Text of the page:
Caricature

From Uncyclopedia, the content-free encyclopedia

Jump to: navigation, search
Party Boy Clinton
A caricature of former president Bill Clinton

A caricature is a cartoon sketch in which the more unusual or outstanding features of a person are exaggerated for comical, often satirical, effect. Sometimes, a caricature will put its subject into a specific role or show him or her with one of the tools of his or her trade. A former president who is known for his sexual infidelity might be depicted with a mistress or a prostitute. A carpenter might be shown with a hammer or a saw. Frequently, the intended result of a caricature, especially when its subject is a vain or pompous celebrity, is a deflation of his or her ego or a devaluation of his or her public image.

The behavior of some individuals seem to cry out to be lampooned, and the caricature artist is happy to oblige. Whether the outrageous conduct is sexual infidelity, childish behavior, self-mutilation through the application of plastic surgery, annoying social or political activism, or just being one's asinine self, a caricature can highlight and censure such conduct in a few deft strokes of a pen or brush for the world to see. Even if the person who inspires such cartoons learns nothing from them, the behavior is characterized as unacceptable and boorish if not, indeed, immoral or criminal.

Schoolmarm Clinton
A caricature of future president Hillary Clinton

edit Political Caricatures

Many famous men and women, past and present, have been caricaturized. These cartoon parodies usually play on the subject's known shortcomings and foibles.

Former president Bill Clinton sometimes behaved foolishly, jogged daily, played the saxophone on a national late-night television talk show, liked to party, and committed acts of sexual infidelity. Consequently, caricatures show him dressed as a fool, jogging, playing the saxophone, wearing a condom hat, dressed in only a party hat and a pair of underpants, and cavorting with Monica Lewinsky; none of these cartoons show him with his wife, Senator Hillary Clinton, who is also a subject of her own caricatures.

The senator’s caricatures, for the most part, represent her as a dour, sour-faced, schoolmarm sort of killjoy, possibly because of her annoyance over her philandering husband’s numerous infidelities.

edit Celebrity Caricatures

Michael Jackson Latest Incarnation 2
A caricature of pop star Michael Jackson, who will never be president but people still pay attention to him for some reason.

Politicians are not the only subjects of caricature. Many figures from popular culture and the mass entertainment media are lampooned by these cartoons. Many of these subjects are actors or singers.

Michael Jackson, the man of a thousand faces, is known for the many extreme plastic surgery procedures he has had done to mutilate his face. Although the pop star contends that he underwent a long series of surgeries to look like a white woman, insiders, including his psychiatrist, say that the real reason that the singer has endured these unnecessary operations is because of a combination of low self-esteem, inverted sadism, and the Munchausen syndrome, a psychological disorder in which one hurts him- or herself or a dependent to gain sympathy and become the center of attention. Some of the star's more critical observers say, "He never wants to grow up, because he likes to have sex with boys, so he's going for the Peter Pan look."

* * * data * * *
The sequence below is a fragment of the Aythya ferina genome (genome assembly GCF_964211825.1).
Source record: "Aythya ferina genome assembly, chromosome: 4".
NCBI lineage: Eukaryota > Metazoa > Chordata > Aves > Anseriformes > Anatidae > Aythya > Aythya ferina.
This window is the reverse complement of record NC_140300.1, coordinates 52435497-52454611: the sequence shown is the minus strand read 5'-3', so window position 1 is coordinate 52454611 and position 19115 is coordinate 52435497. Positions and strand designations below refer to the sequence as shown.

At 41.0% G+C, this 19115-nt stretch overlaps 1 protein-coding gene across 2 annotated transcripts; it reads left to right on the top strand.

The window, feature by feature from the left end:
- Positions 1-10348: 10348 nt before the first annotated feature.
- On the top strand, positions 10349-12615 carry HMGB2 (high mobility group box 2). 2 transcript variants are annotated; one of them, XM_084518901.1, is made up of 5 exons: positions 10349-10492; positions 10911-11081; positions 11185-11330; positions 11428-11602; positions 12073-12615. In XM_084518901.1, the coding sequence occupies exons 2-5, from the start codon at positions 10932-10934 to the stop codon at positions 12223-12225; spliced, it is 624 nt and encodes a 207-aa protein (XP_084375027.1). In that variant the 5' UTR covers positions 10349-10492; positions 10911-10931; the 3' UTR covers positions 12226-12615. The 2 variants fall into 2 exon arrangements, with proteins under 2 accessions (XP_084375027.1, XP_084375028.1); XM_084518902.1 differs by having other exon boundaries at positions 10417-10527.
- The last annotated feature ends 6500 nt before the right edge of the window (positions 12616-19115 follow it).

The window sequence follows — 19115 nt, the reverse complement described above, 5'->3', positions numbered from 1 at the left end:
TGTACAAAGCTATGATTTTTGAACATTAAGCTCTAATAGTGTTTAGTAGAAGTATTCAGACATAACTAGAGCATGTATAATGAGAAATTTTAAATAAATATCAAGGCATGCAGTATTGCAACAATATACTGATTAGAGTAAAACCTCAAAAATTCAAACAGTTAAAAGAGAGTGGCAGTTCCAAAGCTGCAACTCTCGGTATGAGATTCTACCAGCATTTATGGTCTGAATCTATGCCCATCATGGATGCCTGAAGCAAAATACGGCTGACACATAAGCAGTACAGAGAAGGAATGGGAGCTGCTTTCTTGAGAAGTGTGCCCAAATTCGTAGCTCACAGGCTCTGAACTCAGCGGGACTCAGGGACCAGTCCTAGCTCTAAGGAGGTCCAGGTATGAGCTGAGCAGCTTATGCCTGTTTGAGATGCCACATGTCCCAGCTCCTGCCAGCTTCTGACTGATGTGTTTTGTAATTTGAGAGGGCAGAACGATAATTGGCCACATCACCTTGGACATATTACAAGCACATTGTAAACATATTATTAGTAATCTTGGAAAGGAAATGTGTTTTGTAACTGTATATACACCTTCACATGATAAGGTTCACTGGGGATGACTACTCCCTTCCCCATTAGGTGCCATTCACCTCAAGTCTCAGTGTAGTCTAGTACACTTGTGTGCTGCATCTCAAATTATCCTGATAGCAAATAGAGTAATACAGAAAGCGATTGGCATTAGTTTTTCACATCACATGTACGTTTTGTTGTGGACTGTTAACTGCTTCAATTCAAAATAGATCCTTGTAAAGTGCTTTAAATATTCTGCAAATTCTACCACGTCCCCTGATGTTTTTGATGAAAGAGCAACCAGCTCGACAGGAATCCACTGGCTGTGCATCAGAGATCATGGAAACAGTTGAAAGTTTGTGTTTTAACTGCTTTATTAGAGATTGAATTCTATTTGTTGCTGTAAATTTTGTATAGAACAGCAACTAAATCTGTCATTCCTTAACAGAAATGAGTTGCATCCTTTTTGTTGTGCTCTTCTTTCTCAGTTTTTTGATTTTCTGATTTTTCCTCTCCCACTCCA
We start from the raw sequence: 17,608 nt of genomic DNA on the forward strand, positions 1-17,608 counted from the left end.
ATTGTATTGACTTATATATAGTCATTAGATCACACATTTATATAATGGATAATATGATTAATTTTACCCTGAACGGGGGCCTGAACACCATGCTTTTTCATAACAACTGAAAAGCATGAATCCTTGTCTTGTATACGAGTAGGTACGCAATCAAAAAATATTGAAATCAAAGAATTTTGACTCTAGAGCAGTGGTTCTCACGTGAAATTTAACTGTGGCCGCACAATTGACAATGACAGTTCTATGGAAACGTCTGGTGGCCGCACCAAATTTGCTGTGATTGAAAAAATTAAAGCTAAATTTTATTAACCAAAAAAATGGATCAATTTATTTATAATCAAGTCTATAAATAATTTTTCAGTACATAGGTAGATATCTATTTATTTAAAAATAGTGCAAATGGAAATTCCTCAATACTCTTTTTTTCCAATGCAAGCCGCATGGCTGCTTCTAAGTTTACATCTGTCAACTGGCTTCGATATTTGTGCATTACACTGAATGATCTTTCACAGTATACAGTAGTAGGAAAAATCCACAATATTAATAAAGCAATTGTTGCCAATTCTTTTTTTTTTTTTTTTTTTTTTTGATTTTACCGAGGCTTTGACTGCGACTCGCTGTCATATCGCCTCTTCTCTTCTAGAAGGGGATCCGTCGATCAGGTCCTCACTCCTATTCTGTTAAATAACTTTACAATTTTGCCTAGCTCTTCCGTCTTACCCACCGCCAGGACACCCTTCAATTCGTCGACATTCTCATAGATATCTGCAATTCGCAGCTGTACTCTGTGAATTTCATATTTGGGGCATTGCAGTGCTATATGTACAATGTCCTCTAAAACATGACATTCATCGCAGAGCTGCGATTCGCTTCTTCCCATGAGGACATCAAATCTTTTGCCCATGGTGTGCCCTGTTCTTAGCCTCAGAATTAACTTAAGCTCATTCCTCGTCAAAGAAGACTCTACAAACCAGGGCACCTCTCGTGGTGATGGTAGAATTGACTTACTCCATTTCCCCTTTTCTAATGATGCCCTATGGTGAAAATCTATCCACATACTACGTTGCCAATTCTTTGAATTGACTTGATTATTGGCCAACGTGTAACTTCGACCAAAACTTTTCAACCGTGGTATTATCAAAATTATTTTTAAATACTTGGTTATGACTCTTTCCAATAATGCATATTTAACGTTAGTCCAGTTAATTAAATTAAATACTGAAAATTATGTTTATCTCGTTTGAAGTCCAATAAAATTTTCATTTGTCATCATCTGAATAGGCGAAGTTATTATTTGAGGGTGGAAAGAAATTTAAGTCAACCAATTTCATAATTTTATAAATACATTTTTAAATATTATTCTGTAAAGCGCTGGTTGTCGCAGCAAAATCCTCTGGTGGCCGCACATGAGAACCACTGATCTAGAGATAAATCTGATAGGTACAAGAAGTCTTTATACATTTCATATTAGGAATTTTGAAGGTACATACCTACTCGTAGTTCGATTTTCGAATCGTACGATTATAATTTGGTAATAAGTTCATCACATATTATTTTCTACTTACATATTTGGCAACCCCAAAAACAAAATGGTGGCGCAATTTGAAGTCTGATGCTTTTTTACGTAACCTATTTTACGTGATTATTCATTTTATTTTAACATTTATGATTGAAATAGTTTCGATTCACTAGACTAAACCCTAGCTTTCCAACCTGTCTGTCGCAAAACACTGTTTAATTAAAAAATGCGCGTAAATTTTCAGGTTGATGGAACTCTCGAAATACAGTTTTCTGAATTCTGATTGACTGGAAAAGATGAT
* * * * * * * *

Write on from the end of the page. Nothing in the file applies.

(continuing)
edit Caricatures of Sports Figures

Iron Mike
A caricature of Iron Mike Tyson, former heavyweight champion ear-biter and current meat packer

Iron Mike Tyson, former heavyweight champion ear-biter and rapist, is famous for having tattooed his face with a strange symbol, the occult meaning of which, according to the Tri-lateral Commission is Грчки јазик. When Tyson was unable to defeat a foe by the use of cursing and fisticuffs, he would throw a temper tantrum and was not above biting his opponent, as he did Evander Holyfield.

Although "he lost the fight by a bite," as sportscasters were fond of saying, the biter fighter tried the same stunt later, in another fight with Holyfield, seeking to devour his opponent's other ear. "If he'd hit me below the belt," Tyson warned, "I'd have bitten off something other than an ear." Disbarred from fighting, the boxer now works for Tyson's meat-packing company, where he is employed as a saw.

The caricatures of Tyson capture these manly qualities.

edit Caricatures of Past Personalities

Monkey‘s Uncle
Charles Darwin, the father of bestiality

Famous men and women of the past were also frequent subjects of satirical caricatures. One well-known example of such treatment is Charles Darwin who, because of his ape-like appearance, argued that human beings were descended from apes.

He was never able to identify the "missing link" between the two species, however, and biology suggests that such a link probably does not exist since, by definition, different species cannot successfully reproduce with one another.

Darwin, known as "The Monkey's Uncle," also suggested that such creatures as the unicorn and the mermaid were the products of evolution. The unicorn, he said, resulted from the mating of a rhinoceros and a horse, just as Pegasus sprang from the union of a bird (probably an emu) and a mare or stallion. The mermaid, of course, was the product of a human's mating with a fish.

Darwin, who owned a stable of horses and seventeen dogs, is credited with introducing bestiality into biology. "The blissful union of the human and the lower animal has changed the mental and physical structures of both," Darwin contends, "bringing each into a more complete synthesis and organic harmony." As a result of his theories, Darwin has been the subject of many caricatures.

Personal tools
projects